Home General Interest HS2 takes delivery of its first giant tunnelling machines

HS2 takes delivery of its first giant tunnelling machines

The first two tunnel boring machines (TBMs) that will be used in the construction of HS2 have arrived in the UK.

Built by Herrenknecht, a world leader in TBM manufacturing, at its factory in south-west Germany, the two 170-metre-long machines were transported to the UK in more than 300 separate shipments over the course of two months, with the parts now safely delivered to the Align Chiltern tunnel site, to the west of London just inside the M25.

Assembly of the two 2,000 tonne machines – named Florence and Cecilia – will now commence so they will be ready to start digging the 10-mile-long Chiltern tunnel bores early next year.

The ‘twin bore’ Chiltern tunnel will be the longest on the project, the first to start construction, with the TBMs set to be underground, working 24/7, for more than three years.

Welcoming the news, HS2 Ltd Chief Executive Mark Thurston said: “The launch of our first tunnelling machines will be a defining moment in the history of HS2 – and our work to deliver a high speed railway that will offer a low-carbon alternative for journeys across the UK.

“Construction is now well underway, with more than 13,000 jobs supported by the project, both directly and in our UK-wide supply chain. The arrival of Florence and Cecilia is a major step forward and our expert team will now work to assemble, test and commission them before their launch next year.”

Designed specifically for the mix of chalk and flints under the Chilterns, the two identical TBMs will dig separate tunnels for north and southbound trains, with Florence set to launch first and Cecilia to follow a few weeks behind.

Each machine operates as a self-contained underground factory, which as well as digging the tunnel, will also line it with concrete wall segments and grout them into place as it moves forward at a speed of 15 meters a day. Each tunnel will require 56,000 segments – which will all be made on site. A crew of 17 people will operate each TBM, working in shifts to keep the machines running 24/7. They will be supported by over 100 people on the surface, managing the logistics and maintaining the smooth progress of the tunnelling operation.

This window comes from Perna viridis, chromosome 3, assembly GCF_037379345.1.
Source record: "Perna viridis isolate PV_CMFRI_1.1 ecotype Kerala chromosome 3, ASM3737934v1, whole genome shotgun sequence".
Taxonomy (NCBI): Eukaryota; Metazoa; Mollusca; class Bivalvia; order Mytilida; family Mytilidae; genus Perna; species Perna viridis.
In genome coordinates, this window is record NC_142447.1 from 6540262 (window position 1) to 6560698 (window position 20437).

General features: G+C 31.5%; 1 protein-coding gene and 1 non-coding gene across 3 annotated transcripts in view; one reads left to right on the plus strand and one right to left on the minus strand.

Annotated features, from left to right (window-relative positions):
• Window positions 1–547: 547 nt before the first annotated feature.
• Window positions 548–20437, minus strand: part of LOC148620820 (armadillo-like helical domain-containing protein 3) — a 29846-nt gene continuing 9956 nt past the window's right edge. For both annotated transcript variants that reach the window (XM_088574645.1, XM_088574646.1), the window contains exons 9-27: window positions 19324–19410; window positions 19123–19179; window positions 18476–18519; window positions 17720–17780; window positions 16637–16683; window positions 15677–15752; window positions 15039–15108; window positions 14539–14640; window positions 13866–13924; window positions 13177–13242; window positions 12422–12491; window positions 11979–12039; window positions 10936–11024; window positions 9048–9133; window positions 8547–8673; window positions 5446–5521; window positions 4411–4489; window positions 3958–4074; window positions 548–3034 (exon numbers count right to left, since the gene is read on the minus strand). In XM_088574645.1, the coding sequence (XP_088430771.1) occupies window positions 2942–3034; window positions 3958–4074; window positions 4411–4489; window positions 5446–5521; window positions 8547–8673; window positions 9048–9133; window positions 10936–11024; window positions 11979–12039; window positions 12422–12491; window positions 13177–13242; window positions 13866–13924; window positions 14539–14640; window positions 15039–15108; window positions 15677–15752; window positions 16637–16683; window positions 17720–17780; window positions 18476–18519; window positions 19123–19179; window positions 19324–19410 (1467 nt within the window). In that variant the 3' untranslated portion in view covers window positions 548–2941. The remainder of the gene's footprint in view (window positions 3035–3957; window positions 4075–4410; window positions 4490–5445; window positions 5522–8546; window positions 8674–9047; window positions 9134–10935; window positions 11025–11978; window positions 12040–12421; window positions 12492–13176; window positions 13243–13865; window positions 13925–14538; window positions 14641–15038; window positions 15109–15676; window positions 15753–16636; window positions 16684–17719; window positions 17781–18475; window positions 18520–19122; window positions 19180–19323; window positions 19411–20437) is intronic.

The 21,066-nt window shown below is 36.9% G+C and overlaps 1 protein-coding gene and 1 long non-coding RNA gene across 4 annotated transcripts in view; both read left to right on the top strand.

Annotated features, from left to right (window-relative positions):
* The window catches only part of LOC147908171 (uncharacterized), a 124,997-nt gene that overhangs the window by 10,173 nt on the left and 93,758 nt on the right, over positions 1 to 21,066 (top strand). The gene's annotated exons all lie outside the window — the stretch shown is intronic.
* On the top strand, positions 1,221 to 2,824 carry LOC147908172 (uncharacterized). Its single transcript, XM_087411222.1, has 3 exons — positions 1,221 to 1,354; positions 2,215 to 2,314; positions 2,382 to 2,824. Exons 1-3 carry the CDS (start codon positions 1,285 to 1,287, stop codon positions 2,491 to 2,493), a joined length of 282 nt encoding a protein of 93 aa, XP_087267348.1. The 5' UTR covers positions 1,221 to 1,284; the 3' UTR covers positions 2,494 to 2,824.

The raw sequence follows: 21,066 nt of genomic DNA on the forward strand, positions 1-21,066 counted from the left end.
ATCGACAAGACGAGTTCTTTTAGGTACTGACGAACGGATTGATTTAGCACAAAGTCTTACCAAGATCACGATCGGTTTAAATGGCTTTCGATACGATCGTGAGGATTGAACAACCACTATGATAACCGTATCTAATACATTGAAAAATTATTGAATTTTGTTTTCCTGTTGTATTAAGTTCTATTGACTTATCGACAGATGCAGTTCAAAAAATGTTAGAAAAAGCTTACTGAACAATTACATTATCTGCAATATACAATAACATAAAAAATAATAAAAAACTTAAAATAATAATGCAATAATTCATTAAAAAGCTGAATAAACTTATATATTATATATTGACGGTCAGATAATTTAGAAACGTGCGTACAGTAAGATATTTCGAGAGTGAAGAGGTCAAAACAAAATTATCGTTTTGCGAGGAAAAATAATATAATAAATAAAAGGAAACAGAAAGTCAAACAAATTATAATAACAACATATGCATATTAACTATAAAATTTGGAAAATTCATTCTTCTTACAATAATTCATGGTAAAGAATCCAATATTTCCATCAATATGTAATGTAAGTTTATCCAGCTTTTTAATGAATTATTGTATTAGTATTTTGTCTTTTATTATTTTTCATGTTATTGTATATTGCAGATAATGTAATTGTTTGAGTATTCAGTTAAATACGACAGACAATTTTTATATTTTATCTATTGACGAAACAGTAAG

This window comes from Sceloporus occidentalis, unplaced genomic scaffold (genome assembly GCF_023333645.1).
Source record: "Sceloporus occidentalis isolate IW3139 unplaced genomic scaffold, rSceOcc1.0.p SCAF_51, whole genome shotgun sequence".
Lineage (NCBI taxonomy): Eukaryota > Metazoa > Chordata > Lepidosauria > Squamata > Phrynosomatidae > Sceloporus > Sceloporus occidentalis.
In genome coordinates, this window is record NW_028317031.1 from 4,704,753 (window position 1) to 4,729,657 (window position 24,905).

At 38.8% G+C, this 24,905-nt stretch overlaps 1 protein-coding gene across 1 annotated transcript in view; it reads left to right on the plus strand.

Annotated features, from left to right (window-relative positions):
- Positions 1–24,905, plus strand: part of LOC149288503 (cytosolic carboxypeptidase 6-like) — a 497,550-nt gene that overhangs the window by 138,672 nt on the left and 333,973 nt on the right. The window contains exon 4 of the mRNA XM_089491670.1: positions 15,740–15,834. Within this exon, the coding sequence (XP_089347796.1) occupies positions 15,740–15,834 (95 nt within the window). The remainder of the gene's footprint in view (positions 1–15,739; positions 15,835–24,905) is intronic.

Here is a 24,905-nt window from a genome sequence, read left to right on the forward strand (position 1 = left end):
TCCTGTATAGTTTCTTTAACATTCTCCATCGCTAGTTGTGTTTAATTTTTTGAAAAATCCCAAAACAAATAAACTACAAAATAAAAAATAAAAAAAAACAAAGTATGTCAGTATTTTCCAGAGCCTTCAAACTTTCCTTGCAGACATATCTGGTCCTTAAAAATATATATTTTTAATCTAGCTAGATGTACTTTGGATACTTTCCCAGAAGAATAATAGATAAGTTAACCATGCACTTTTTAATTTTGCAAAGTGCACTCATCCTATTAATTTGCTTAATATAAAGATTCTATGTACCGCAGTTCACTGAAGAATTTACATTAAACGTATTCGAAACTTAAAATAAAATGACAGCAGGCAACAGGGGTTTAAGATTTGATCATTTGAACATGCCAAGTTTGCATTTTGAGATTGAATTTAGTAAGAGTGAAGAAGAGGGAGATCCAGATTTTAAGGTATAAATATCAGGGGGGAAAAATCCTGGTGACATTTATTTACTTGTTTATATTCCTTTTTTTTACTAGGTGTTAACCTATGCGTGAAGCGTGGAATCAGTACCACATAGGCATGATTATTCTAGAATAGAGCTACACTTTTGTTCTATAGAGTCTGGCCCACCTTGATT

These first two TBMs will be operated by HS2’s main works contractor, Align – a joint venture formed of three international infrastructure companies: Bouygues Travaux Publics, Sir Robert McAlpine, and VolkerFitzpatrick.

Align Project Director Daniel Altier commented: “Now that the parts have arrived the detailed job of assembling and commissioning the machines has begun.

“There are also considerable other activities continuing on our site to prepare for the launch of Florence and Cecilia next year. This includes the construction of a factory that will manufacture the concrete segments to be used to line the tunnel and a slurry treatment plant that will process material from the tunnels.”

The Align Joint Venture expects to recruit 1,200 vacancies, with over 100 opportunities for apprentices. It plans to target their recruitment and investment in upskilling local people who are currently unemployed, with a particular focus on women, under 25s and those with disabilities.

Nigel Wordsworth BSc(Hons) MCIJhttp://therailengineer.com

SPECIALIST AREAS Rolling stock, mechanical equipment, project reports, executive interviews


Nigel Wordsworth graduated with an honours degree in Mechanical Engineering from Nottingham University, after which he joined the American aerospace and industrial fastener group SPS Technologies. After a short time at the research laboratories in Pennsylvania, USA, Nigel became responsible for applications engineering to industry in the UK and Western Europe. At this time he advised on various engineering projects, from Formula 1 to machine tools, including a particularly problematic area of bogie design for the HST.

A move to the power generation and offshore oil supply sector followed as Nigel became director of Entwistle-Sandiacre, a subsidiary of the Australian-owned group Aurora plc. At the same time, Nigel spent ten years as a Technical Commissioner with the RAC Motor Sports Association, responsible for drafting and enforcing technical regulations for national and international motor racing series.

Joining Rail Engineer in 2008, Nigel’s first assignment was a report on new three-dimensional mobile mapping and surveying equipment, swiftly followed by a look at vegetation control machinery. He continues to write on a variety of topics for most issues.

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